You're from Colorado. Are you still registered to vote there?
Yes, I'm registered to vote in Denver.
So if you're going to vote there, I'm curious, what do you think of Donald Trump?
I'm worried for our country if he becomes president, to be completely honest. Things that he says have made me fearful. And I think it's crazy that he's even potentially a candidate.
I noticed that when you finished your run, they put a microphone in your face almost immediately. Do you think they're expecting you to say something to all the gay kids out there?
I don't really know if anyone is expecting me to do anything. I think I've put myself in that position and I don't mind doing that. I've gotten a lot of messages from kids struggling with their identity and sexuality, whether it's because they're in a religious family or a small town or a sport that's not very accepting. I've had a ton of outreach, and I've tried to get back to kids as best I could. I totally don't mind being that person who takes over that position. I struggled for a long time and if I had someone to look up to who had broken through, it would have been great.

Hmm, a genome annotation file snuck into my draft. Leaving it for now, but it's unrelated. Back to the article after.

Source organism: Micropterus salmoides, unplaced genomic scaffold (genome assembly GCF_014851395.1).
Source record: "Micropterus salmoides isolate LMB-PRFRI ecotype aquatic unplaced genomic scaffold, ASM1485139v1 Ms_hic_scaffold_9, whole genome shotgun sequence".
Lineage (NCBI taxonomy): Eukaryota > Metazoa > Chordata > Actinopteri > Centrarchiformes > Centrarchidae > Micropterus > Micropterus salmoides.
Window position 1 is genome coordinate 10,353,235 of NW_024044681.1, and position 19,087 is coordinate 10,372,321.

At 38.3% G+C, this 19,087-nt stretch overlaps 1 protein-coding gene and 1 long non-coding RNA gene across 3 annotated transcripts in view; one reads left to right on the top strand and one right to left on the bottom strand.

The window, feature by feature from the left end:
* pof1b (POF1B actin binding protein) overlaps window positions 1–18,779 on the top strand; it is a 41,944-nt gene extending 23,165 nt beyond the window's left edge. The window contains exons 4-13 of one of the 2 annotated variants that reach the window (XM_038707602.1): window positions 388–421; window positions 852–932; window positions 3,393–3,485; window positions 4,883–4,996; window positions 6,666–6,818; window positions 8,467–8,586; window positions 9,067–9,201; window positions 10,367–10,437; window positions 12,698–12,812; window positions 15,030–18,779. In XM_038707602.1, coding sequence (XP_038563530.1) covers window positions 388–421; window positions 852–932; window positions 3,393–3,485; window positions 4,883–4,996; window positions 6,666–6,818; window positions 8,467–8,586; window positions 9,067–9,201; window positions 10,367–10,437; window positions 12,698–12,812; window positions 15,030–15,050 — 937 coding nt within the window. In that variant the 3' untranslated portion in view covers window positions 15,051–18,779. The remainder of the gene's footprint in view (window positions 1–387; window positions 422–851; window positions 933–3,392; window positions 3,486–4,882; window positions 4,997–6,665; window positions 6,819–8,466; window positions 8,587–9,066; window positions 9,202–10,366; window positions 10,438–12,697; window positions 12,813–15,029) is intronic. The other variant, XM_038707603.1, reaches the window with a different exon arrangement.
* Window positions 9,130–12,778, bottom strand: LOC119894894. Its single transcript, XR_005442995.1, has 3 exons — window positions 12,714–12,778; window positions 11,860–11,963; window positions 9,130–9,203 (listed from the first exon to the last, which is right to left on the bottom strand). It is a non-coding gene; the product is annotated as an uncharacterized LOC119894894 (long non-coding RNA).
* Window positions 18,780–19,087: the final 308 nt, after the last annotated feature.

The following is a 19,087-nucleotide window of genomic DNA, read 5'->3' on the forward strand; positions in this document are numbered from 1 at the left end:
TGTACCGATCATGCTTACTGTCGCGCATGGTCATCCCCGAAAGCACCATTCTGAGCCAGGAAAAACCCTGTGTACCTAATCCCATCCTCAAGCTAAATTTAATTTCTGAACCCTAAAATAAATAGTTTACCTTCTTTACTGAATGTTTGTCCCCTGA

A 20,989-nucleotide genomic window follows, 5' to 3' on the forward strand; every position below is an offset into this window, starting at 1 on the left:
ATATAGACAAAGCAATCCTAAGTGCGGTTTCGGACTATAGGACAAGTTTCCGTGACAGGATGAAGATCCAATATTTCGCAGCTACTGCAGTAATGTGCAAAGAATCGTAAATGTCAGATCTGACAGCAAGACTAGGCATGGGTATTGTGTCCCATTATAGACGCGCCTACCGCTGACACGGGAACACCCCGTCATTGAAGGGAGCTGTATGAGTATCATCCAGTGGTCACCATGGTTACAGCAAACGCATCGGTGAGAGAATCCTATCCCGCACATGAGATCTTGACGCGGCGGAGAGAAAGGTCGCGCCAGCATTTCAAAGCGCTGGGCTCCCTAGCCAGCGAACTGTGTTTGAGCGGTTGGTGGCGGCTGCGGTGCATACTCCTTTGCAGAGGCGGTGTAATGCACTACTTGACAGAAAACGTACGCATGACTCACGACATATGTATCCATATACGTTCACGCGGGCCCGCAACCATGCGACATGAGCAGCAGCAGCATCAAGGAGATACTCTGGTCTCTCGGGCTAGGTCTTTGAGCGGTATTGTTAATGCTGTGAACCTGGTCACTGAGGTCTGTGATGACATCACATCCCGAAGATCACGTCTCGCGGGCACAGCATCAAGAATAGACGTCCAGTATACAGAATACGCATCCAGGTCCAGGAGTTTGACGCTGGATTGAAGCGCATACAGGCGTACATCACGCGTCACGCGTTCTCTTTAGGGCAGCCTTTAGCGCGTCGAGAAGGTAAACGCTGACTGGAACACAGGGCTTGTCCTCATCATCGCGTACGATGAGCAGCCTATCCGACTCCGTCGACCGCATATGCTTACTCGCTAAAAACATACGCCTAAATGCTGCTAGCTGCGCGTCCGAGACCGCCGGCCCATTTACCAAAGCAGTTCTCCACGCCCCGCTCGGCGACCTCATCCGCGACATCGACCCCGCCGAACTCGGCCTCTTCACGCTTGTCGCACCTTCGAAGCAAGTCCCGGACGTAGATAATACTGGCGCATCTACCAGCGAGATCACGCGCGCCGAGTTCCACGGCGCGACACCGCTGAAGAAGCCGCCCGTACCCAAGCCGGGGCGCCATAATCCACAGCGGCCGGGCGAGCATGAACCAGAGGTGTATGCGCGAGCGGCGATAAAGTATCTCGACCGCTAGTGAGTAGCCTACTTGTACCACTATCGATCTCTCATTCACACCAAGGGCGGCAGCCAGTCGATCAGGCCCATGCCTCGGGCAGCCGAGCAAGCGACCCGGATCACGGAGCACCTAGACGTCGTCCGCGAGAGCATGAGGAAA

One of your friends commented that, in the past, you'd be so nervous getting onto the chairlift at X Games that you'd throw up. Has that sort of anxiety calmed down now?
It really has, it's crazy. I didn't get nervous at all before the Grand Prix. But I did get nervous before this X Games because I always do, but it's so much more controllable. I'd been violently nervous before. I'd always wanted to medal here. I always felt like I had this side of me I was trying to make up for in a way. I was the most relaxed I'd ever been at X Games.